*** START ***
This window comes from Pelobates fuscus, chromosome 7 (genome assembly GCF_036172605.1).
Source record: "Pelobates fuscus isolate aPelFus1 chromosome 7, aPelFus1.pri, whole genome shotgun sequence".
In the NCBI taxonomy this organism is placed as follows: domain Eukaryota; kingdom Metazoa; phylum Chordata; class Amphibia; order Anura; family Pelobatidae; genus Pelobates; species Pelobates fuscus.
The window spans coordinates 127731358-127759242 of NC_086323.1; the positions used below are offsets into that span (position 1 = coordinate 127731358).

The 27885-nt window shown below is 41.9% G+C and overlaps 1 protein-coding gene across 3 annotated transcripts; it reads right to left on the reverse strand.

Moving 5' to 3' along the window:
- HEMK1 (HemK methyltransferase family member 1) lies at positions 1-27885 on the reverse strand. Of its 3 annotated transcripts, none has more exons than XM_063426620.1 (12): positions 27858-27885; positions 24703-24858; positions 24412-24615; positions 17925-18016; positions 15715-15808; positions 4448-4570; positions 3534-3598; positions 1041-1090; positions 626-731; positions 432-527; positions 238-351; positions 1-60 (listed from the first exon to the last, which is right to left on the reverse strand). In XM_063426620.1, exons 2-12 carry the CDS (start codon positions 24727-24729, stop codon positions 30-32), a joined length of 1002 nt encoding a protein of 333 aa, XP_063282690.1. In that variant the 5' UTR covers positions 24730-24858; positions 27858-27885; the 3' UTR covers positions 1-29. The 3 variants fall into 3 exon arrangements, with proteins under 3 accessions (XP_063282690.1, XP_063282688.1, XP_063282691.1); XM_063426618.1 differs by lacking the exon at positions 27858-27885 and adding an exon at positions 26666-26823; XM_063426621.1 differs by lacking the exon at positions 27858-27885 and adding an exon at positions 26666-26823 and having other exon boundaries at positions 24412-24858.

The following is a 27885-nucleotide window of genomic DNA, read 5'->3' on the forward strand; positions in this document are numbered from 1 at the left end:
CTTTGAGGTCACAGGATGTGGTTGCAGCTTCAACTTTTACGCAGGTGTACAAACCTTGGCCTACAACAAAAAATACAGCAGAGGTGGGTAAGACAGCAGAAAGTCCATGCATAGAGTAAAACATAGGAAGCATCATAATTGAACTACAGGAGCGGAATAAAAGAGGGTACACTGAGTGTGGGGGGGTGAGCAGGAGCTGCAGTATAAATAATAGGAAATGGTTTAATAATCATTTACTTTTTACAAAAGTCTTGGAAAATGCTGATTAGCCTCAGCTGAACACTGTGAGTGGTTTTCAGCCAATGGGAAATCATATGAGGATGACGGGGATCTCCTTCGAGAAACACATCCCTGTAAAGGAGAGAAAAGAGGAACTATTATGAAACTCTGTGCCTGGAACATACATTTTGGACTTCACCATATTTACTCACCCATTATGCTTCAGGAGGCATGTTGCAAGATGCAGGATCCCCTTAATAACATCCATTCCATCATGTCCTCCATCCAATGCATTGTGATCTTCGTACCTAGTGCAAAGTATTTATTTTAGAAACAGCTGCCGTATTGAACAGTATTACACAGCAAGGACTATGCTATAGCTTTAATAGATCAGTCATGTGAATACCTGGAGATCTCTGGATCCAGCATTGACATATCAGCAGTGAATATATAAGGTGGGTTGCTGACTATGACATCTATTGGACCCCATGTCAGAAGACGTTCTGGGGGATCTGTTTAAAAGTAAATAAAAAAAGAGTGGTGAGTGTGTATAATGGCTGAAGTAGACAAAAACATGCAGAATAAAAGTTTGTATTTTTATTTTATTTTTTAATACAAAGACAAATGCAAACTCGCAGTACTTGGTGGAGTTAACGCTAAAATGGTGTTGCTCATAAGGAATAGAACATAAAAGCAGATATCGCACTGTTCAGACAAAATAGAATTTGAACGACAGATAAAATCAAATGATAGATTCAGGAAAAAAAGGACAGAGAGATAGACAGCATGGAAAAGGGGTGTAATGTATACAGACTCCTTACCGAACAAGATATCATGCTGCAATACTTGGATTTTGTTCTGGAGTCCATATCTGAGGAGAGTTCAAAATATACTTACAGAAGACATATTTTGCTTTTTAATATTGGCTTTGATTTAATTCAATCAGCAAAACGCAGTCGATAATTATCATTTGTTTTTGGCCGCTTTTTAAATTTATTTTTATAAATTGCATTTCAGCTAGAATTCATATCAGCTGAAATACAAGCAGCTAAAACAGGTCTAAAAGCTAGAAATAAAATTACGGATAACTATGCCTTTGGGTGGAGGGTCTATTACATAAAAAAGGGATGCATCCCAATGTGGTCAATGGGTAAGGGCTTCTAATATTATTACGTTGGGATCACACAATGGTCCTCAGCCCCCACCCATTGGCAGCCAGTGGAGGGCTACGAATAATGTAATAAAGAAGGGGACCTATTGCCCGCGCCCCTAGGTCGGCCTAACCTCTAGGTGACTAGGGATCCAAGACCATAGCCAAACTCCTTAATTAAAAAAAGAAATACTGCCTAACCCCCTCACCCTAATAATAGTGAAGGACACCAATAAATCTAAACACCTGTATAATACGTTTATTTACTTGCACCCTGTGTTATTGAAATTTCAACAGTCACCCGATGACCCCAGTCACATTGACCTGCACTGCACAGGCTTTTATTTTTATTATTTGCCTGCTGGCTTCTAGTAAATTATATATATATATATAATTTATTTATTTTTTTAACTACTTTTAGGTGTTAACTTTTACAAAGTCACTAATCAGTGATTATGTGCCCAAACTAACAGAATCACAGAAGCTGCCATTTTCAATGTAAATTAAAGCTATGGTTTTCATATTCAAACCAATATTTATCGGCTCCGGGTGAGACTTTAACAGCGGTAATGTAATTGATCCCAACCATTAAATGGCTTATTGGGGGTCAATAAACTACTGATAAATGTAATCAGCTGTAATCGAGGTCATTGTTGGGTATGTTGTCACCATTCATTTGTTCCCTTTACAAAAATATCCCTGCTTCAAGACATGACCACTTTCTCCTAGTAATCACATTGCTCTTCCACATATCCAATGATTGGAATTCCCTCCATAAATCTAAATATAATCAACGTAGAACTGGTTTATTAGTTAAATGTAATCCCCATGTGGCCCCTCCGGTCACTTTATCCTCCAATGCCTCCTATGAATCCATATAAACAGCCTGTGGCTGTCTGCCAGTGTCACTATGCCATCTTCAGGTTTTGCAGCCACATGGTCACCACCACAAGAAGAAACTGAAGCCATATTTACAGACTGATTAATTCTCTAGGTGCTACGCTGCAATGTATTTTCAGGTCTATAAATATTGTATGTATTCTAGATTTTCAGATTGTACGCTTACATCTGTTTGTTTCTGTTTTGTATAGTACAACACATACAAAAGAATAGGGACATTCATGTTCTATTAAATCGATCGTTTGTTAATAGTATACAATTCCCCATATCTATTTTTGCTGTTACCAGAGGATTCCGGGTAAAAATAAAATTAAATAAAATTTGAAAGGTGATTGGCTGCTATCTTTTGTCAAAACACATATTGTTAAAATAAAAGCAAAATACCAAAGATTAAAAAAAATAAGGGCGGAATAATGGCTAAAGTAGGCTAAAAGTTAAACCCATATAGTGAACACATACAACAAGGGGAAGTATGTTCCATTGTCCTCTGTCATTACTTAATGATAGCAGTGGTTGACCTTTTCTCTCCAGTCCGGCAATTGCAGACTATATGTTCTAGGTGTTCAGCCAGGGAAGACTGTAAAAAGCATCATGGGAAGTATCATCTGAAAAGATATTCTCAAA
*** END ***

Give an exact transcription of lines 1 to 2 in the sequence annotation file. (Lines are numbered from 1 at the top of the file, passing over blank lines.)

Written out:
This window comes from Pelobates fuscus, chromosome 7 (genome assembly GCF_036172605.1).
Source record: "Pelobates fuscus isolate aPelFus1 chromosome 7, aPelFus1.pri, whole genome shotgun sequence".